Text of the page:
Source Identification and Airborne Chemical Characterisation of Aerosol Pollution from Long-range Transport over Greenland during POLARCAT Summer campaign 2008

Abstract : We present results from the deployment of a unit mass resolution Aerodyne aerosol mass spectrometer (AMS) during the IPY POLARCAT-France (Polar Study using Aircraft, Remote Sensing, Surface Measurements and Models, of Climate, Chemistry, Aerosols, and Transport) campaign. Free tropospheric measurements were taken from aboard the French research aircraft ATR-42 which operated out of Kangerlussuaq, Greenland, between 30 June and 14 July 2008. The primary purpose of the AMS deployment in this field campaign was to chemically characterise high latitude tropospheric background as well as long-range transport aerosol from biomass burning (BB) and anthropogenic activities, i.e. fossil fuel combustion (FF), originating from North America, Eurasia and East Asia. Online size resolved chemical composition data of non-refractory submicron aerosol were collected up to 7.6 km altitude in the region 60 to 71°N and 40 to 60°W over the North Atlantic and the Greenland ice sheet. Altogether, 48 BB and FF plumes were sampled. Transport pathways of detected events included advection below 700 hPa, air mass uplifting in warm conveyor belts, and high altitude transport in the upper troposphere. By means of the Lagrangian particle dispersion model FLEXPART, trace gas analysis of O3 and CO, particle size distributions and aerosol chemical composition the pollution events were identified and classified into five chemically distinct categories. Aerosol from North American BB with almost no anthropogenic emission influence consisted of 22 % particulate sulphate, while with increasing FF and Asian contributions the fraction of particulate sulphate increased. Aerosol from Asian FF dominated plumes was composed of up to 37 % sulphate on average. Overall, it was found that the organic matter fraction was larger (85 %) in pollution plumes than for background conditions (71 %). Despite different source regions and emission types the particle oxygen to carbon ratio of all plume classes was around 1 indicating low-volatility highly oxygenated, i.e. aged, aerosol. In general, during this field experiment, the long-range transported aerosol plumes experienced strong wash-out. While the median CO mixing ratios increased in the free troposphere between 3 and 5.5 km from 100 to roughly 110 nmol mol-1 indicating advection of polluted air masses, the submicron particle mass median concentration remained below 0.5 μg m-3 which was lower than the concentration above 5.5 km. However, using precipitation data from HYSPLIT back trajectories for all 48 plumes it was found that aerosol mass remained constant near 0.4 μg m-3 for accumulated rainfall > 30 mm h-1 during transport meaning that even heavy precipitation events did not remove all of the particulate matter. Also, an aerosol lifetime, including all processes from emission to detection, was derived for North American plumes which was in the range between 7 and 11 days. These measurements show that the free and upper troposphere above Greenland was strongly perturbed in June/July 2008 due to the long-range transport of BB emission from North America and Siberia and anthropogenic emissions from North America and East Asia. Strong signatures of particulate sulphate were observed in association with East Asian air masses.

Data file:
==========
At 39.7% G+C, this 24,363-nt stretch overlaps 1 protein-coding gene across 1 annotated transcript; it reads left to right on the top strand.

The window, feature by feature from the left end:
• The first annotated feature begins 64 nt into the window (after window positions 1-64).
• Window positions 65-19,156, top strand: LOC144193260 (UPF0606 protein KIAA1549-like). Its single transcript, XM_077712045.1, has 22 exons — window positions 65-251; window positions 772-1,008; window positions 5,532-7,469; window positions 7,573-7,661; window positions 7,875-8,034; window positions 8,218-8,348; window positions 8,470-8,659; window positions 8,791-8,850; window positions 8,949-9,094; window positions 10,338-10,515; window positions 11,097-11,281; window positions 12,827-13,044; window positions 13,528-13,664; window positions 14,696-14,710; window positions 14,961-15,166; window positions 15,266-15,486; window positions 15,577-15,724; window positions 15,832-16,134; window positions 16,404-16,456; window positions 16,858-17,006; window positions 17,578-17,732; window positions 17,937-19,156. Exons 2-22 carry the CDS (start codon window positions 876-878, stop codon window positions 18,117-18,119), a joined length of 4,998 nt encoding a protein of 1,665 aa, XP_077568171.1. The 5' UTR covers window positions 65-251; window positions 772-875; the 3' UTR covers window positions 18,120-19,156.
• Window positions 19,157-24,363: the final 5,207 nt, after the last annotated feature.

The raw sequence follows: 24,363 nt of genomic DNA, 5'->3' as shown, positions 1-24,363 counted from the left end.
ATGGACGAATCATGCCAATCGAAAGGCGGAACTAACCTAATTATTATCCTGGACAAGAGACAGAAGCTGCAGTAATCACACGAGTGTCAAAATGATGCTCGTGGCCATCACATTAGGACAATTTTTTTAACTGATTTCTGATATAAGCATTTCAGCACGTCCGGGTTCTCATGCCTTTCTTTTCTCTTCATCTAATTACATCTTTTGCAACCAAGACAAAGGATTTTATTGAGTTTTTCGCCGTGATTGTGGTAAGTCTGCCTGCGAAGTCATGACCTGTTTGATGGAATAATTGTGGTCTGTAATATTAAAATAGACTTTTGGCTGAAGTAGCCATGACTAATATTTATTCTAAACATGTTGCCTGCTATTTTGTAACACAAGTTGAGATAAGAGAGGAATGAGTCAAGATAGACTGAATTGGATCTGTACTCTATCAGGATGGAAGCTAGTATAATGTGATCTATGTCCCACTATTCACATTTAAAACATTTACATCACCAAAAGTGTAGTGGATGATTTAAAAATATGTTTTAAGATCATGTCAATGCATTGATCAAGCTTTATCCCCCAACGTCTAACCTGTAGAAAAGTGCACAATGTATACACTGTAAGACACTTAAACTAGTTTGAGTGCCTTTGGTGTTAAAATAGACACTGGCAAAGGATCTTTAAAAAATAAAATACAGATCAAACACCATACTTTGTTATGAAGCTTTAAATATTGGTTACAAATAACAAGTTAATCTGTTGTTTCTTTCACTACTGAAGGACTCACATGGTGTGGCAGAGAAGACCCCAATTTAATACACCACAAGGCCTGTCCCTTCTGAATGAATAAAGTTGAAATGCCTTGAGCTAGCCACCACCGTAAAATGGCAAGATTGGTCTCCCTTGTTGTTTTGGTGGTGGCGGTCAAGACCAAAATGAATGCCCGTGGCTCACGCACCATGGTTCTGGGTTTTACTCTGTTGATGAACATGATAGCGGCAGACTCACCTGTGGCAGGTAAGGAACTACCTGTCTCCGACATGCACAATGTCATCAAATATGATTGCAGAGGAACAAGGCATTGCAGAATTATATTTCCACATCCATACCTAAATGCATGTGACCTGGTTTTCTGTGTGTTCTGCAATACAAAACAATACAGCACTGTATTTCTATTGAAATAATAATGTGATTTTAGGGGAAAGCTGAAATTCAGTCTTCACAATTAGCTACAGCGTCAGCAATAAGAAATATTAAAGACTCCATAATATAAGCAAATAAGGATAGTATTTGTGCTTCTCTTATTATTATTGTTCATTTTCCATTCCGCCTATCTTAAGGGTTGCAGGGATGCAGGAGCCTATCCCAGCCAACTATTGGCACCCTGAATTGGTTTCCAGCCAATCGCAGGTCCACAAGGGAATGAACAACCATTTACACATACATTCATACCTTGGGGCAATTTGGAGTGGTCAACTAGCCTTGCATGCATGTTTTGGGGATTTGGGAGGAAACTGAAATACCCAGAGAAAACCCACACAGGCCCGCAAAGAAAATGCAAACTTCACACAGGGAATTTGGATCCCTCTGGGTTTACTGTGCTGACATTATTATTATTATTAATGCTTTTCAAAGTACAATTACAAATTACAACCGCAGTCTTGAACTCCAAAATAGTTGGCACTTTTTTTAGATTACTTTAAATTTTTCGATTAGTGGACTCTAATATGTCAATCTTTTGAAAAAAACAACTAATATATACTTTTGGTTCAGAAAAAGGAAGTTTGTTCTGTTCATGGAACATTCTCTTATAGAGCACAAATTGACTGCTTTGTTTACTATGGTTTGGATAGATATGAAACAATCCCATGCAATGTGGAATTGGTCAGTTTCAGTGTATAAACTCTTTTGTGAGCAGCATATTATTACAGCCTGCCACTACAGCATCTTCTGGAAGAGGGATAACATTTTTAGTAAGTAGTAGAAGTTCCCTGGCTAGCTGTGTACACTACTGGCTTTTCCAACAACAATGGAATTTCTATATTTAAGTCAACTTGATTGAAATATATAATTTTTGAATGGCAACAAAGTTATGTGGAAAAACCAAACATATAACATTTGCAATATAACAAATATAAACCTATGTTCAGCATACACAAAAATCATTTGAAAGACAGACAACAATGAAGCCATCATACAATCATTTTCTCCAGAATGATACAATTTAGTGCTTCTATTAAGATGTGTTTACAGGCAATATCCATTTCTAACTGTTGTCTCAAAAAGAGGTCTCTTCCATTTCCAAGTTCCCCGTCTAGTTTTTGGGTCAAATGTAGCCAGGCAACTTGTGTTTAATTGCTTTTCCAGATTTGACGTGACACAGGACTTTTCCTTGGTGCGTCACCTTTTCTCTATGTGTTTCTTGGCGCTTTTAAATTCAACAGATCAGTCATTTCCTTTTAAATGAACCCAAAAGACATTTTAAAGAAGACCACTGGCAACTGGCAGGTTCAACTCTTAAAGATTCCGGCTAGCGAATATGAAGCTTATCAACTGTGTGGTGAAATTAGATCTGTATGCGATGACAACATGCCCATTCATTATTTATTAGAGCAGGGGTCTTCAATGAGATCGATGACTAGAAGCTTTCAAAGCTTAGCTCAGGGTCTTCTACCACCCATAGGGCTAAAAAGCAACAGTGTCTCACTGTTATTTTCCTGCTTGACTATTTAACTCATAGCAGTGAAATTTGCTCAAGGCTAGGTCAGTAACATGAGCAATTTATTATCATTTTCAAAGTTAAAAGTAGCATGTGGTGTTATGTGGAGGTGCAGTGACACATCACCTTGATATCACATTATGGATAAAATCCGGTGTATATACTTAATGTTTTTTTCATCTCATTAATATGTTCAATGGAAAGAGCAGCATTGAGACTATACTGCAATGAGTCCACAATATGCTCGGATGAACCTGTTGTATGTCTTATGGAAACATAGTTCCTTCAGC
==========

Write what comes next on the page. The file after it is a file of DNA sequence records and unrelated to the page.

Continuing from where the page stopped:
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Submitted on : Sunday, August 16, 2015 - 5:54:42 PM
Last modification on : Wednesday, May 15, 2019 - 3:41:50 AM

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  • HAL Id : insu-01184583, version 1

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J. Schmale, J. Schneider, Gérard Ancellet, Boris Quennehen, A. Stohl, et al.. Source Identification and Airborne Chemical Characterisation of Aerosol Pollution from Long-range Transport over Greenland during POLARCAT Summer campaign 2008. IPY 2012 (International Polar Year) Conference Montréal, Apr 2012, Montréal, Canada. ⟨insu-01184583⟩

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